About 15 years ago, nursing student Michael Bumbach put on his scrubs, washed his hands and walked into an open-brain surgery performed by a doctor — another man.

But when he walked into the room, the doctor said, “Wow; you’re not the person I expected.”

Bumbach, now a professor at the UF College of Nursing, said he still remembers the doctor’s reaction. He’s received the same sentiment throughout his time as a male nurse practitioner. He knows when people think of nurses, they don’t always picture him but rather a woman in scrubs.

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UF’s own nursing college is dominated by women, with an average of about 93 percent of students enrolled being female, according to an analysis of UF enrollment data from the past five years. Other colleges like the UF College of Education and the UF College of Public Health and Health Professions also contain a majority of female students.

While women are prominent in these areas, men maintain a stronghold in the UF Herbert Wertheim College of Engineering, the second-largest college at UF. With 6,976 undergraduate students enrolled in the College of Engineering in Fall 2016, only about 27 percent of them were women.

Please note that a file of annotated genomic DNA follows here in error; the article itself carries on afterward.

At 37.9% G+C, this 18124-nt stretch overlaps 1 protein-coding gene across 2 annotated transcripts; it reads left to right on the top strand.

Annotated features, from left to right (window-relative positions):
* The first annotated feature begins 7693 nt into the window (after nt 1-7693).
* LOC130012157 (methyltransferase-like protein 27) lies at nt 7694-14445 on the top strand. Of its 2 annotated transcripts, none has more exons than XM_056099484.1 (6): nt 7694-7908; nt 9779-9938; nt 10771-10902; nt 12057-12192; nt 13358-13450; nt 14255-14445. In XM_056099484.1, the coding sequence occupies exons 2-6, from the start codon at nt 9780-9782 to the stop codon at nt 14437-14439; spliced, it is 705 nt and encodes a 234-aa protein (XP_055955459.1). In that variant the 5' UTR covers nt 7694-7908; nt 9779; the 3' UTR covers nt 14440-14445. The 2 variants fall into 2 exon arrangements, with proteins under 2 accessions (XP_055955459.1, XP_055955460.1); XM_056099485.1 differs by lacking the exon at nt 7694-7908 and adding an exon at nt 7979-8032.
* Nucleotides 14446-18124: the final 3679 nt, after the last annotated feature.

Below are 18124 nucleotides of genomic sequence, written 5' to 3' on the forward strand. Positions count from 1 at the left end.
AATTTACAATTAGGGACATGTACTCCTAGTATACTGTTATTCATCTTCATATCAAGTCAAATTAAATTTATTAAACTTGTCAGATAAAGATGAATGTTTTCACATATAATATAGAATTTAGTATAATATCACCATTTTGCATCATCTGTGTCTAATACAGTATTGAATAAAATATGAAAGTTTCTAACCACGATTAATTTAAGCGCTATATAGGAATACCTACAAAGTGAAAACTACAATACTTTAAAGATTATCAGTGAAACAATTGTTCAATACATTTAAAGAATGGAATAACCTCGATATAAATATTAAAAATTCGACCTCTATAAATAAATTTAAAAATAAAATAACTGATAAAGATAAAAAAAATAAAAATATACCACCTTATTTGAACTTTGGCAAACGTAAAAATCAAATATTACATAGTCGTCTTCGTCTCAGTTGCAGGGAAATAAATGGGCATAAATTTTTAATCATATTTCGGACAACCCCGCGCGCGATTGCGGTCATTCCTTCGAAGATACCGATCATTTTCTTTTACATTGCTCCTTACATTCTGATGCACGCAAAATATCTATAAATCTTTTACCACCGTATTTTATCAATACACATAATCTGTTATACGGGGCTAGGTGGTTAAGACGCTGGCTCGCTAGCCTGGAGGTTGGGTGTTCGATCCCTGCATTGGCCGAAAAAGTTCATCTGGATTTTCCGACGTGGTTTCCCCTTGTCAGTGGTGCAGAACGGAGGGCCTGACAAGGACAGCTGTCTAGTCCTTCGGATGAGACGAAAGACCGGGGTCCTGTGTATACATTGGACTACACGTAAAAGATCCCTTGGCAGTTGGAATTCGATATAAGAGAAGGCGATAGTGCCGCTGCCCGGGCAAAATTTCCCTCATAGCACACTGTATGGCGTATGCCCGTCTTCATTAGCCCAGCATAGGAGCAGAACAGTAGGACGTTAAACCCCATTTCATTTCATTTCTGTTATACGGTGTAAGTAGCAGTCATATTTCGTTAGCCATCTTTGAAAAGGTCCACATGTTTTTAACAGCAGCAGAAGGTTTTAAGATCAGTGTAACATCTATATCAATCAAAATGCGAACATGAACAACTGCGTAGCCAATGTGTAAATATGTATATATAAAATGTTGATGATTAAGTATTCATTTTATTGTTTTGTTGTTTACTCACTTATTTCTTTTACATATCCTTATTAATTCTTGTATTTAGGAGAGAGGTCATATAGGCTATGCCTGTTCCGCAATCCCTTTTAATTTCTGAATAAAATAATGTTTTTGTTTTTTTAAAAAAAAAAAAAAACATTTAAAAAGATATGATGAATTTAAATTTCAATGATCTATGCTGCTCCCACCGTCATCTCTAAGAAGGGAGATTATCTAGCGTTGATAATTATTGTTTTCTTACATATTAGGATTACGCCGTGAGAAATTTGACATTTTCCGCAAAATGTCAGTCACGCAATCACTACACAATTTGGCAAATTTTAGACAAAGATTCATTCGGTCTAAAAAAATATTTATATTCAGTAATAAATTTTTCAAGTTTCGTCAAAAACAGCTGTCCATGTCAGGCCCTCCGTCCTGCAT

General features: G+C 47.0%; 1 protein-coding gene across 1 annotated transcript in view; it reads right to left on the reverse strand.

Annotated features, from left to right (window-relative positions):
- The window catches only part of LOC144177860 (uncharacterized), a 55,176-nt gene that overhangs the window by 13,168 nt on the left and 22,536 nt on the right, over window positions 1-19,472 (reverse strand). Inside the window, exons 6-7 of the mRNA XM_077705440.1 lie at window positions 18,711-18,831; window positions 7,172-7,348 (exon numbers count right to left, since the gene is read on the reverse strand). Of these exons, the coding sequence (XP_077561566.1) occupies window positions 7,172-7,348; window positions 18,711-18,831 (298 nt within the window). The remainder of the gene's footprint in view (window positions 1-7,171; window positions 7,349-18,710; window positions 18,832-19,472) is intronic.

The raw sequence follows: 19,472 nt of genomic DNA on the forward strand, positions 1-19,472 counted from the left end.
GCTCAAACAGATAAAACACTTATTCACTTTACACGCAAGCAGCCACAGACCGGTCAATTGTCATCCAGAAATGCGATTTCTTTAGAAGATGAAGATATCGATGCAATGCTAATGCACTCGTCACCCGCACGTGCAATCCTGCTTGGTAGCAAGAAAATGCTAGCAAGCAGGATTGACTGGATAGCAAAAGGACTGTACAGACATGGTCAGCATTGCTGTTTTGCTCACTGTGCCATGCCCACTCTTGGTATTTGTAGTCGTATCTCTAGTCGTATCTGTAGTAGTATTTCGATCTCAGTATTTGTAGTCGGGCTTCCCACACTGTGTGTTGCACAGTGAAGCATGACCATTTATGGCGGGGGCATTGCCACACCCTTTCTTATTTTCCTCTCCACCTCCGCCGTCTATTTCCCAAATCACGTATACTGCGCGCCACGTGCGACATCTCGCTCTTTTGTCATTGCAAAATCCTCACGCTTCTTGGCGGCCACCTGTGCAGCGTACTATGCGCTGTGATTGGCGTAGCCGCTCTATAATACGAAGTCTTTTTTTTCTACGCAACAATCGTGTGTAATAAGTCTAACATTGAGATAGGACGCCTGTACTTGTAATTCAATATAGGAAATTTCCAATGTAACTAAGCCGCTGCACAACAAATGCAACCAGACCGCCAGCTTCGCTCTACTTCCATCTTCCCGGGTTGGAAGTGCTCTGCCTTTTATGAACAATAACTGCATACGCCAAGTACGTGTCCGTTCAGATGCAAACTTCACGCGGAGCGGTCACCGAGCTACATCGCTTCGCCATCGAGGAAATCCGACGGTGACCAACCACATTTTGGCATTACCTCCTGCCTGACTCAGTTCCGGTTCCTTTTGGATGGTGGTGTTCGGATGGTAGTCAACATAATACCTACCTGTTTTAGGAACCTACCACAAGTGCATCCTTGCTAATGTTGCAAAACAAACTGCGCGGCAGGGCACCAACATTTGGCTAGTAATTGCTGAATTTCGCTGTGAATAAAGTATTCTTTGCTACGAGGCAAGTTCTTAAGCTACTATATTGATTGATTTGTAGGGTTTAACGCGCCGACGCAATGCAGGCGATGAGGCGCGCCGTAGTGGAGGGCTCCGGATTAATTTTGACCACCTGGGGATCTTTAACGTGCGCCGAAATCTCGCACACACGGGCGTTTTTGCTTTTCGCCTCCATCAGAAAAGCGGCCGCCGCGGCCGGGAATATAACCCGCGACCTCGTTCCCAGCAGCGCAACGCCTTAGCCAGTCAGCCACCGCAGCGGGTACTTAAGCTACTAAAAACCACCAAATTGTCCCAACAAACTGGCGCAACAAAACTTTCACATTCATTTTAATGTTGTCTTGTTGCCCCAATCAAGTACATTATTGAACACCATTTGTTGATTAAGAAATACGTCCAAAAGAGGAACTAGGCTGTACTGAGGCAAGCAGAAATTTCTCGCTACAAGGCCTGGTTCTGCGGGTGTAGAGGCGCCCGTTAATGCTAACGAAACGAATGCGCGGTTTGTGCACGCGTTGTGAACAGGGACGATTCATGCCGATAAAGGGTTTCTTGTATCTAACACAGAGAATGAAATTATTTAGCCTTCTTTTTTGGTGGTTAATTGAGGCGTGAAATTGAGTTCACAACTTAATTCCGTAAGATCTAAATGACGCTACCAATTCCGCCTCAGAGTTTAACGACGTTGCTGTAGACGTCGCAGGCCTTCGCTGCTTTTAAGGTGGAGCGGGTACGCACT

Bumbach said as a male nurse of more than a decade, people still ask him if he plans to become a doctor. Because he’s a man, they expect him to move beyond nursing, he said, but he wants to remain in nursing and help diversify the profession.

“There’s more and more of a push in nursing to say, ‘Hey, why are we majority homogeneous, why is the nursing force mainly white women?’” Bumbach said.

When Bruce Qian walks into a class in the College of Education, he’s often either alone or accompanied by only one other man.

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When the 23-year-old education graduate student enrolled at UF in Fall 2016, he was one of 8,152 men seeking graduate-level degrees in education — compared to 8,665 women.

The College of Education offers graduate-level online degrees, meaning on-campus classes may not reflect the actual ratio of men and women seeking education graduate degrees. But when Qian goes to class in person he said he notices few women.

“Even in China it’s the same picture,” said Qian, who is a Chinese international student. “Most teachers there are female.”

The disparity is worse for undergraduates in the college — which in the last five years has an average of 94 percent female undergraduate students.

In Fall 2016, there were only 30 men enrolled at the undergraduate level, compared to 380 women.

Tom Dana, the associate dean of academic affairs for the college, said the majority of undergraduate students attending UF for education are women interested in elementary and early childhood education.